Well, guess what? The Ponie project, even with brilliant developers behind it, slowed and finally halted at the height of the Pugs era. Turns out the reasons people wanted to further themselves from the existing Perl 5 internals — that they are a big hairy mess of intertwined C macros — also made porting to Parrot exceedingly difficult. Ponie brought some permanent improvements to the Perl 5 core, but in the end it didn't reach its goal of Perl 5 targeting Parrot.

In the meantime, Perl 6 kept improving and evolving, syntactically as well as semantically. The differences piled up. Perl 6, unfettered by backward-compatibility, could take sometimes vast leaps and reach places in the state-space Perl 5 could only dream of. Also, things kept shaking around and stabilizing, features growing together into a unified whole instead of this. All good and well, but it meant that Perl 6 drifted further away from Perl 5.

So here we are, a decade later, with two distinct languages, and no way for them to interoperate. Having them actually talk to each other is still very much on the agenda. It's just that it's a big undertaking. A couple of recent projects are attempting to put Perl 5 on a platform where it can talk to Perl 6.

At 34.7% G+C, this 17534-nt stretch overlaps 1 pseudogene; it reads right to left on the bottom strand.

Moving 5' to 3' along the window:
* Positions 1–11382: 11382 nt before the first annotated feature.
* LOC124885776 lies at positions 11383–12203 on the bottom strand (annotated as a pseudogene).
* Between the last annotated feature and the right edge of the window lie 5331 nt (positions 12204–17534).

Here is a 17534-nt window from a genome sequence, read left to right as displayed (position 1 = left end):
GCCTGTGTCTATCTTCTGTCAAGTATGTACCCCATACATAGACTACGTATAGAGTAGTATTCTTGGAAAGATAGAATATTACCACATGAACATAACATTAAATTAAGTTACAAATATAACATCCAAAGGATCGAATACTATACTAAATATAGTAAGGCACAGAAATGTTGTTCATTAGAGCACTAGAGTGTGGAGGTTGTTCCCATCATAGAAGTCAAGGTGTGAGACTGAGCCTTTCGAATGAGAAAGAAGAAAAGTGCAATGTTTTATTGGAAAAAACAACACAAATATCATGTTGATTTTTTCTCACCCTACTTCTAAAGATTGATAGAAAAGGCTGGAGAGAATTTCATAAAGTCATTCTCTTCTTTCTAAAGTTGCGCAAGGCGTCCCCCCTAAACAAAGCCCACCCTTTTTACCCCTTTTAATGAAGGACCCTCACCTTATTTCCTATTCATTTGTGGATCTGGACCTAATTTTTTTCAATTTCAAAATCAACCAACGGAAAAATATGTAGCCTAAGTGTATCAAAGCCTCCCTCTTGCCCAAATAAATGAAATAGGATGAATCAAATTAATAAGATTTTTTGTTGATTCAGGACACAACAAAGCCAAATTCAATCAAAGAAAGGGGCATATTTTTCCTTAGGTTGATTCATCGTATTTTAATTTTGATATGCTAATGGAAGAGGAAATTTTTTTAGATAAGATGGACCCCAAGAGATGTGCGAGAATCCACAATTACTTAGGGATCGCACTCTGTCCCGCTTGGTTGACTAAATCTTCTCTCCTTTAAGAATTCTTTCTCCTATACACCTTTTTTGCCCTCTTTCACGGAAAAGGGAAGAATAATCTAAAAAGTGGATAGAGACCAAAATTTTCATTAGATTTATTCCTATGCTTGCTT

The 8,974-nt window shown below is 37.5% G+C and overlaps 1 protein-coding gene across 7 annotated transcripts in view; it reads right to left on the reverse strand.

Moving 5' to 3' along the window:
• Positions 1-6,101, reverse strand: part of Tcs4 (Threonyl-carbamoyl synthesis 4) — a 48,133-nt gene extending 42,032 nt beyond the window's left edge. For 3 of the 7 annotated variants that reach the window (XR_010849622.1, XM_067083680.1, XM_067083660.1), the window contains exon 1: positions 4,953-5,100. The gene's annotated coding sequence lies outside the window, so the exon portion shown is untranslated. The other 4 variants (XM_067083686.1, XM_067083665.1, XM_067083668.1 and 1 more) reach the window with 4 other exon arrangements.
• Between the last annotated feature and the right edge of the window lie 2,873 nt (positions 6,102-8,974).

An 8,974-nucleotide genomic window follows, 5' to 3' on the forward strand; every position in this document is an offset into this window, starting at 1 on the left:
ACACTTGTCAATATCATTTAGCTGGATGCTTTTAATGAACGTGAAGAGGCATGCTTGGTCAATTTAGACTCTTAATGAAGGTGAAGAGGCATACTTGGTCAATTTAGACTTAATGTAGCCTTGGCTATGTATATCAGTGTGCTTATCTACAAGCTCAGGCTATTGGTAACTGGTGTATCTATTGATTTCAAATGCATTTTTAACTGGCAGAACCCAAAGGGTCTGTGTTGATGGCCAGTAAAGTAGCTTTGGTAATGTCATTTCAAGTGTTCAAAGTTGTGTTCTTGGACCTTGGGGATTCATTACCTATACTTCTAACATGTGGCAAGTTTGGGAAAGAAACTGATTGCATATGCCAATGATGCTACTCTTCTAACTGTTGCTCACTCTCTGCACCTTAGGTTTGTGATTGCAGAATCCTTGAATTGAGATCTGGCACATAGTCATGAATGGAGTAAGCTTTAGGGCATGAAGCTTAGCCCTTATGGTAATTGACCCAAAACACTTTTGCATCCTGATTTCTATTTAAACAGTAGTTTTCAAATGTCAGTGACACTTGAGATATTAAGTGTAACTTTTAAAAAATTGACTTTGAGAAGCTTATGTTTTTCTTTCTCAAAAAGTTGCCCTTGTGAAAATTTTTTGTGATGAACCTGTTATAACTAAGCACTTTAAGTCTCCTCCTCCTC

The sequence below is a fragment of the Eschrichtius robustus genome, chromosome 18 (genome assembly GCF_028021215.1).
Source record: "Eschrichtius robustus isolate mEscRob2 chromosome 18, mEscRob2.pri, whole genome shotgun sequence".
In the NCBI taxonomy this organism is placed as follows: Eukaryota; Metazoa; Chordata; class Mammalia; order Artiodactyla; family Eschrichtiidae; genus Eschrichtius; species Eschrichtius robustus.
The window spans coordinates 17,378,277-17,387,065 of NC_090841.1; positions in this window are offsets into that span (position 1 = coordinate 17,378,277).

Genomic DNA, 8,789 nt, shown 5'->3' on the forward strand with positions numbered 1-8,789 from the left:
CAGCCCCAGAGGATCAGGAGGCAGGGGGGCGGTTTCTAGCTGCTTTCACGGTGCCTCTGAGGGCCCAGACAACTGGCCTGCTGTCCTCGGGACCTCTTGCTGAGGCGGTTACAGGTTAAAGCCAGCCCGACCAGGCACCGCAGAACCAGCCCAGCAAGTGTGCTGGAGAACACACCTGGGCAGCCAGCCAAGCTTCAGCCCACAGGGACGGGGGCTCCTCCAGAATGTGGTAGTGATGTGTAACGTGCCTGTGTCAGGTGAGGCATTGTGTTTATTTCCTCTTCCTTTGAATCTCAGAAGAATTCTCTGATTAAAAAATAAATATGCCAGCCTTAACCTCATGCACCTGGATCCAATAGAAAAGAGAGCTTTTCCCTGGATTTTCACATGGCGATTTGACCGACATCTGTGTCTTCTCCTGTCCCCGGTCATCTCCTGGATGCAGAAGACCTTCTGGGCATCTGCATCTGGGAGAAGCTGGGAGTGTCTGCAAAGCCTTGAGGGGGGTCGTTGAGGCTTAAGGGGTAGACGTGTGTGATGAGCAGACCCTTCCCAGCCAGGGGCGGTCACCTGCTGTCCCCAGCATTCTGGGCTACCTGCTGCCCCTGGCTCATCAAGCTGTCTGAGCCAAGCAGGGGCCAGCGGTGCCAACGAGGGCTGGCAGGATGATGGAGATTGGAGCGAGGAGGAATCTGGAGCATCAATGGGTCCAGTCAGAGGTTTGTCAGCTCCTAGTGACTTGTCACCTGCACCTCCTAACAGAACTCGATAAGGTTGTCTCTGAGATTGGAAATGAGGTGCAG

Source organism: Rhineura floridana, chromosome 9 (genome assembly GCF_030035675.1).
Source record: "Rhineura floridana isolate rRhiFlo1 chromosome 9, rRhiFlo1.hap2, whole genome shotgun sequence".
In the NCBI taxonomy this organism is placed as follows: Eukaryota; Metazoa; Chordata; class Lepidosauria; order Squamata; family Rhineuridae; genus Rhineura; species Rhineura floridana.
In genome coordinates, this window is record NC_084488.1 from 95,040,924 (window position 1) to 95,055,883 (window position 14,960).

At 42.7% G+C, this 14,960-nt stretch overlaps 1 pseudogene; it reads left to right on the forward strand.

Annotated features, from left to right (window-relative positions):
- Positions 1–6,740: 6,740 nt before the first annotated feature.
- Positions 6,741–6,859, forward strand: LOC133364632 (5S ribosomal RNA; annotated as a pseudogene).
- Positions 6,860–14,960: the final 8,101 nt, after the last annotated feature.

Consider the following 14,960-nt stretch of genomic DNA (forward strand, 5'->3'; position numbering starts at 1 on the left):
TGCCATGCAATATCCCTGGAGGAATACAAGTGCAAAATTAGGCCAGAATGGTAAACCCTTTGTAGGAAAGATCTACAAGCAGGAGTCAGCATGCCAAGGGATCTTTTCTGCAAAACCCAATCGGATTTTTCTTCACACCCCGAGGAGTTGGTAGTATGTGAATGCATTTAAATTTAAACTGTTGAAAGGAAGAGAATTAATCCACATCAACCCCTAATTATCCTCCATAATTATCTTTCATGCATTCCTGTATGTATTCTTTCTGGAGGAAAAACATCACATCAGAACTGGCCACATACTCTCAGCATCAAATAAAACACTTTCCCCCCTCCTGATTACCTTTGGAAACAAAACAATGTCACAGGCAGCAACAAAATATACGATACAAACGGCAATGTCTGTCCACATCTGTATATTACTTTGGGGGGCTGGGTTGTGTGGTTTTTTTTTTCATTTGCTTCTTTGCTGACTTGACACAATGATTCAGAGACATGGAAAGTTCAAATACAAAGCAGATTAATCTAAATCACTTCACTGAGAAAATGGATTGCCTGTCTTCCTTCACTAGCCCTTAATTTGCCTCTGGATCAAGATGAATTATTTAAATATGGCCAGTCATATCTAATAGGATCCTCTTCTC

I think the biggest thing to realize in all this is that Perl 6, even from the very start, could never have followed the trajectory Perl did. There was one thing that existed in 2000 that didn't exist in 1987, when Perl was announced: Perl. That's why Perl 6 is a top-down project. That's why it's a second system. And that's why the obvious measure-stick of Perl 6 is Perl, with its 13-year head start.

Rubber, meet road

I'm not complaining about this, mind. We should compare Perl 6 to Perl. And to all other scripting languages that have popped up in the same niche. We should steal ideas and adapt to modern practices, like we always do, in both Perl and Perl 6.

But for a top-down project, the biggest challenge is always to reach all the way down to the ground: to actually start being useful for someone. That's perhaps our big challenge. It was back in 2008 when I became heavily involved in the Perl 6 effort, and it still is today: be useful. Be usable. Put food on someone's family.

Perl 6 is useful to me today. Not to the extent that I can write Perl 6 code all day, but to the extent that it makes me more effective and more productive now and then. Bringing that kind of usefulness to others requires lots of work writing modules, documentation, books, and tutorials, as has been discussed elsewhere. We're making some headway with this. I'm more optimistic than I was two years ago.